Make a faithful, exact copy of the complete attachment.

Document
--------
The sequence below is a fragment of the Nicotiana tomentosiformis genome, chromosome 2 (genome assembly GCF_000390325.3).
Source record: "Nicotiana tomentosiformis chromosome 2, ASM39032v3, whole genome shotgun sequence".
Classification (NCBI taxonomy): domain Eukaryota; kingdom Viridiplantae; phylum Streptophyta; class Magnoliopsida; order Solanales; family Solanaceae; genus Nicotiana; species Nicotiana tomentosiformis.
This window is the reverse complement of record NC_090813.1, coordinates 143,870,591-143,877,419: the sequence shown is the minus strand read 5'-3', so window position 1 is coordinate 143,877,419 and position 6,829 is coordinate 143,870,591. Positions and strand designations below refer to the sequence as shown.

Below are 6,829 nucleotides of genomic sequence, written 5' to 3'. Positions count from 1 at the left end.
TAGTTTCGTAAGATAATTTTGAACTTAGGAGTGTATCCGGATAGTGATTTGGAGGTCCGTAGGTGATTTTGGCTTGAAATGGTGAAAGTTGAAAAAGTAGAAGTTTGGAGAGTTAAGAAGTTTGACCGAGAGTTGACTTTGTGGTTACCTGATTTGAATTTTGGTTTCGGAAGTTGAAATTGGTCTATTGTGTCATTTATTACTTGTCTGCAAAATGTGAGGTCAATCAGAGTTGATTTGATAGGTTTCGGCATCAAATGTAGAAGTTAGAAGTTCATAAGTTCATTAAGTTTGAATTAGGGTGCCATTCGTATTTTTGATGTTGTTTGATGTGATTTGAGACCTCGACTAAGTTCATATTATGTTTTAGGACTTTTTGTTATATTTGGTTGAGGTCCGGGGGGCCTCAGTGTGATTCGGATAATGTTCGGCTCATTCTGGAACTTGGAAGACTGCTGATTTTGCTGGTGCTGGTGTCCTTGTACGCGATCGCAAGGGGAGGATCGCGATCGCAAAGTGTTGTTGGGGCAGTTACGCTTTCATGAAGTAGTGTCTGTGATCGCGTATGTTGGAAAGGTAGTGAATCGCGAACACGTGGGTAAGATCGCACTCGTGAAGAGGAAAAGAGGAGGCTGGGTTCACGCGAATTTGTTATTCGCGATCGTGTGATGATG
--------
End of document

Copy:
The sequence below is a fragment of the Nicotiana tomentosiformis genome, chromosome 2 (genome assembly GCF_000390325.3).
Source record: "Nicotiana tomentosiformis chromosome 2, ASM39032v3, whole genome shotgun sequence".
Classification (NCBI taxonomy): domain Eukaryota; kingdom Viridiplantae; phylum Streptophyta; class Magnoliopsida; order Solanales; family Solanaceae; genus Nicotiana; species Nicotiana tomentosiformis.
This window is the reverse complement of record NC_090813.1, coordinates 143,870,591-143,877,419: the sequence shown is the minus strand read 5'-3', so window position 1 is coordinate 143,877,419 and position 6,829 is coordinate 143,870,591. Positions and strand designations below refer to the sequence as shown.

Below are 6,829 nucleotides of genomic sequence, written 5' to 3'. Positions count from 1 at the left end.
TAGTTTCGTAAGATAATTTTGAACTTAGGAGTGTATCCGGATAGTGATTTGGAGGTCCGTAGGTGATTTTGGCTTGAAATGGTGAAAGTTGAAAAAGTAGAAGTTTGGAGAGTTAAGAAGTTTGACCGAGAGTTGACTTTGTGGTTACCTGATTTGAATTTTGGTTTCGGAAGTTGAAATTGGTCTATTGTGTCATTTATTACTTGTCTGCAAAATGTGAGGTCAATCAGAGTTGATTTGATAGGTTTCGGCATCAAATGTAGAAGTTAGAAGTTCATAAGTTCATTAAGTTTGAATTAGGGTGCCATTCGTATTTTTGATGTTGTTTGATGTGATTTGAGACCTCGACTAAGTTCATATTATGTTTTAGGACTTTTTGTTATATTTGGTTGAGGTCCGGGGGGCCTCAGTGTGATTCGGATAATGTTCGGCTCATTCTGGAACTTGGAAGACTGCTGATTTTGCTGGTGCTGGTGTCCTTGTACGCGATCGCAAGGGGAGGATCGCGATCGCAAAGTGTTGTTGGGGCAGTTACGCTTTCATGAAGTAGTGTCTGTGATCGCGTATGTTGGAAAGGTAGTGAATCGCGAACACGTGGGTAAGATCGCACTCGTGAAGAGGAAAAGAGGAGGCTGGGTTCACGCGAATTTGTTATTCGCGATCGTGTGATGATG